* Grand River Museum Lemmon, South Dakota. September 2002 the Grand River Museum purchased a new building.
* IBSS Museum Project the Institute for Biblical and Scientific Studies
* Lost World Museum Phoenix, New York
* Mt Blanco Fossil Museum Lubbock, Texas
* Museum of Creation and Earth History Santee, California by the Institute for Creation Research.
* Museum of Earth History Eureka Springs, Arkansas
* Noah’s Ark Museum Uzengeli Village, Turkey
* Wyatt Museum Wyatt Archeological Research Inc Tennessee
The list is taken from CreationWiki - I don't know if Kent Hovind's "museum" is on there or not, and obviously some of their information is out of date. Were I not banned, I'd change it, but ah well.
More at http://lippard.blogspot.com/2006/11/john-mackay-and-answers-in-genesis.html
Sound to me like this will be a case of survival of the fittest creationists.
If there was ever an illustration of a ‘tempest in a teacup,’ this is it! And a teacup that is just about ready to be rinsed out for the last time. :)
I didn’t realize there were so many people in the world that believe this 6,000 year old earth nonsense.
“God, please save the fools and idiots of this earth who look on your creation and can see nothing more than a flat earth. Help them wake up to the fact that the Genesis account of the creation of earth was merely an allegorical story meant for a primitive man who could not understand the mechanisms by which you brought life into being. Please God shut these people up before they do more damage to the faith by driving more people into the arms of atheists who may not believe in you, but at least have eyes open to see the wonder of the science you created. Please open their eyes to the fact that the search for truth and knowledge are not against the will of God. Amen”
“Sound to me like this will be a case of survival of the fittest creationists.”
LOL. Short......but oh so funny. Thanks.
I’ve met Ken Ham, only briefly; it is a shame, he did seem genuine.
I am not taking sides!
I see you’re relatively new to Free Republic. Welcome.
If this story depresses you, I’m afraid the latest polls will only depress you further; a majority of Americans believe in creation and/or doubt evolution, and 90% claim a belief in God.
I find your philosophies on religion (your ‘prayer’ here, and other things you’ve written) to be rather...unorthodox.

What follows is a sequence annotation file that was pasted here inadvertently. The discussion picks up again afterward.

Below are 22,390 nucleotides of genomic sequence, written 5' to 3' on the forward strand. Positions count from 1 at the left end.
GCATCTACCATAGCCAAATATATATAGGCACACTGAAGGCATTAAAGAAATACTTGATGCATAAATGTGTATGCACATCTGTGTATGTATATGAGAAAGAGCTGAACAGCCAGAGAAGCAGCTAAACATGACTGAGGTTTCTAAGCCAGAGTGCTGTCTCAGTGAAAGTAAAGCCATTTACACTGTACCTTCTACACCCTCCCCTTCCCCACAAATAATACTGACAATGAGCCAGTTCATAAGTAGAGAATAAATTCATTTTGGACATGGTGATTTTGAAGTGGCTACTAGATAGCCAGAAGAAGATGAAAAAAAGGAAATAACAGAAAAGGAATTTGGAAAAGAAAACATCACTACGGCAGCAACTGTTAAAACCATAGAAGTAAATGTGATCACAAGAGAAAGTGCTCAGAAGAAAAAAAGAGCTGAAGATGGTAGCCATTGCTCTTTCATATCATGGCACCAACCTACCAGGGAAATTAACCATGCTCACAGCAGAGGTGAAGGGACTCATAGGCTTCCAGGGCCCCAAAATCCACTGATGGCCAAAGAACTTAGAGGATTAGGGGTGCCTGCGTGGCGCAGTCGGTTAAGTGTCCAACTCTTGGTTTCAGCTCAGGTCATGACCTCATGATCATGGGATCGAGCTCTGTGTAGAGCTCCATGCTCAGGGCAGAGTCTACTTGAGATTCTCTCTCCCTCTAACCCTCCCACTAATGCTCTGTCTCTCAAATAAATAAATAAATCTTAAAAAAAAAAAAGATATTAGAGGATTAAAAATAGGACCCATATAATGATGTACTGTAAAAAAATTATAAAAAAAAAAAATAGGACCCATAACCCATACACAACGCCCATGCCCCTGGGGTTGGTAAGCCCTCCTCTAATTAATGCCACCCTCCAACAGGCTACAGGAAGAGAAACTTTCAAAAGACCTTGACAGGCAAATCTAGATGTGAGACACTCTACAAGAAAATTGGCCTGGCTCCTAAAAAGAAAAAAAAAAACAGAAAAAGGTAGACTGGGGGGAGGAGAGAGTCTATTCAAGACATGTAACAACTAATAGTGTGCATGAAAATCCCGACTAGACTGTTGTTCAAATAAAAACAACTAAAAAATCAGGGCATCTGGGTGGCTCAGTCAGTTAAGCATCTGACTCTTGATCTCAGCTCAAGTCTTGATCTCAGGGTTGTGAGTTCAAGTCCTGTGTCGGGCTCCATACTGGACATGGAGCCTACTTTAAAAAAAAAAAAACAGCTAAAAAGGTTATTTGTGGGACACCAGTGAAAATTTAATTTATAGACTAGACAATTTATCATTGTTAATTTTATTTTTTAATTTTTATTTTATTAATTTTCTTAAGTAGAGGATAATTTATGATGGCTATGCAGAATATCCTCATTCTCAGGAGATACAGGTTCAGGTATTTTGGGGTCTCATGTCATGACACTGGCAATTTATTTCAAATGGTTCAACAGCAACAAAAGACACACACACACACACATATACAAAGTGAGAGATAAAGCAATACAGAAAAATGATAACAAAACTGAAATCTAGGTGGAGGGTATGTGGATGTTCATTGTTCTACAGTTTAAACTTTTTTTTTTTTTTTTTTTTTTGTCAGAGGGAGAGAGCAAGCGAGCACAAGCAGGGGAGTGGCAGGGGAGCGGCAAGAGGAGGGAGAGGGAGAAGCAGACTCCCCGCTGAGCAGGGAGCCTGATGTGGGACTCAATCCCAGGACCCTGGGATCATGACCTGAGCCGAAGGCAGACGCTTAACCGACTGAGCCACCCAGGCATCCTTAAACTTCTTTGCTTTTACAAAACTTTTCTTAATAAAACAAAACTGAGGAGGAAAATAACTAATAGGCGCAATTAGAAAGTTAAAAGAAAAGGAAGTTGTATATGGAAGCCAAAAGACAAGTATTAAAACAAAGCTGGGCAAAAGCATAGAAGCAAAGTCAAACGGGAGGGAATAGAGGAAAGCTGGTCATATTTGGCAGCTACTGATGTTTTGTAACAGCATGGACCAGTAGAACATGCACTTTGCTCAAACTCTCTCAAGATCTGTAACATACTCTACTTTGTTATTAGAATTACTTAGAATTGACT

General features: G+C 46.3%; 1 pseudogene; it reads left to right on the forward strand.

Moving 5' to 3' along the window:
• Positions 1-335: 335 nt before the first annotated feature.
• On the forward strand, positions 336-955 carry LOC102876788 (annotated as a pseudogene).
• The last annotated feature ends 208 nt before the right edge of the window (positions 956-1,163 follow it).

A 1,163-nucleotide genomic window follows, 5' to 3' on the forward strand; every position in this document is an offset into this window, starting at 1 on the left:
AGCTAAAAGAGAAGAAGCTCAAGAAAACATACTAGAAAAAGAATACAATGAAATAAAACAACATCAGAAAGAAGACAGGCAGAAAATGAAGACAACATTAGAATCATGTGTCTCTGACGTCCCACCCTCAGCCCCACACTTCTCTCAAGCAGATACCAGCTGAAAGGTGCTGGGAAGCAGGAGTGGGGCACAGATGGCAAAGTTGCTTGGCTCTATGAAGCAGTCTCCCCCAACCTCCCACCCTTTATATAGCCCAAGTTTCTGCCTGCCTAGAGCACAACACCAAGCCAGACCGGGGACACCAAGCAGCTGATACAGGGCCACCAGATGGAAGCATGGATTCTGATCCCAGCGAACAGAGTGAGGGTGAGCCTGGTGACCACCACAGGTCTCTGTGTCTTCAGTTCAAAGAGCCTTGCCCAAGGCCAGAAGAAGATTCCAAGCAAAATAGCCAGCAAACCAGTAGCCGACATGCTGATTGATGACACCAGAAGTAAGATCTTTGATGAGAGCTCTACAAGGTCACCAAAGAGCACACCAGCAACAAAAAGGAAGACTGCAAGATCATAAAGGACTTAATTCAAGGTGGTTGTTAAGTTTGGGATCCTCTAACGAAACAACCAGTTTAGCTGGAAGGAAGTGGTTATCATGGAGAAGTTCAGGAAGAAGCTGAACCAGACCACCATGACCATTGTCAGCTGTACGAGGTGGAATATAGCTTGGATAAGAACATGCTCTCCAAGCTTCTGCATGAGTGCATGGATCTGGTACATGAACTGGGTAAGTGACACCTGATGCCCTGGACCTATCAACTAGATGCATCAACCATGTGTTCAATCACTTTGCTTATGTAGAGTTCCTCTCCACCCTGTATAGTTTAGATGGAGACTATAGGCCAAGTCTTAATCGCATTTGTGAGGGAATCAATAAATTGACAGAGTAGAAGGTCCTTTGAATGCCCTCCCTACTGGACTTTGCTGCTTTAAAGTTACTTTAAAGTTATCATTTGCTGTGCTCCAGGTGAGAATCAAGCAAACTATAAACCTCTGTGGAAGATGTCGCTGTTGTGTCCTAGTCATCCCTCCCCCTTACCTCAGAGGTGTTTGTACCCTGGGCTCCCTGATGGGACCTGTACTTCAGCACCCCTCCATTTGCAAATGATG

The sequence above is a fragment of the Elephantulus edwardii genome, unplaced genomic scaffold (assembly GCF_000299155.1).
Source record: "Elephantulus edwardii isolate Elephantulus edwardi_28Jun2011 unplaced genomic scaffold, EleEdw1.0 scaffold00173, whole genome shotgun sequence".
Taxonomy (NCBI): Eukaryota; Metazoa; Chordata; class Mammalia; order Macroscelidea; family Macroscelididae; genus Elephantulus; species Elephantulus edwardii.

At least we have something more reliable to believe than evolutionary thought which cant make up it’s mind on just how old we are...
Not only do we believe that God could have created the world in 6 days, He can destroy it in a matter of minutes. Good thing He’s giving us time to search for the truth. Ask Him, He’ll show you more than you can imagine.
Oh, Gosh! Creative differences?
Not a good sign.
But he has told us that the only place to do our search for truth is in the only source of truth on Earth: His Word.
The six thousand year old Earth is certainly not nonsense, since it is based on detailed facts given in the word, and it fits all valid observations on the earth.
“If this story depresses you, Im afraid the latest polls will only depress you further; a majority of Americans believe in creation and/or doubt evolution, and 90% claim a belief in God.”
But I think it’s pretty darn small percentage who believe the 6,000 year old nonsense.
Sorry, that happens not to be the case.
The 6,000 year old Earth idea is based entirely on religious belief. Science gave up on that idea about 1830 and since then the evidence has continued to pile up -- against the YEC position.
The evidence supporting the 6,000 year old Earth idea has remained the same -- religious belief. Granted that religious belief can overpower reason in some individuals, but that does not make their beliefs real.
Your vacuous denial is tattooed on your forehead; no need to tell us.
But I think its pretty darn small percentage who believe the 6,000 year old nonsense.And what do you base your thinking on?
Sarcasm? You can't be serious.
“Granted that religious belief can overpower reason in some individuals, but that does not make their beliefs real.”
Funny thing is, the universe doesn’t care what any of us think or feel. Similarly, our belief isn’t required by God to make his word true. His word is true regardless of what we think or feel.
Science has become a religion for many people who then seek to persecute those who believe in a traditional religion. If we believe in God then we must be ignorant, foolish, or just plain dumb. At least that seems to be the message in todays universities and elitist circles.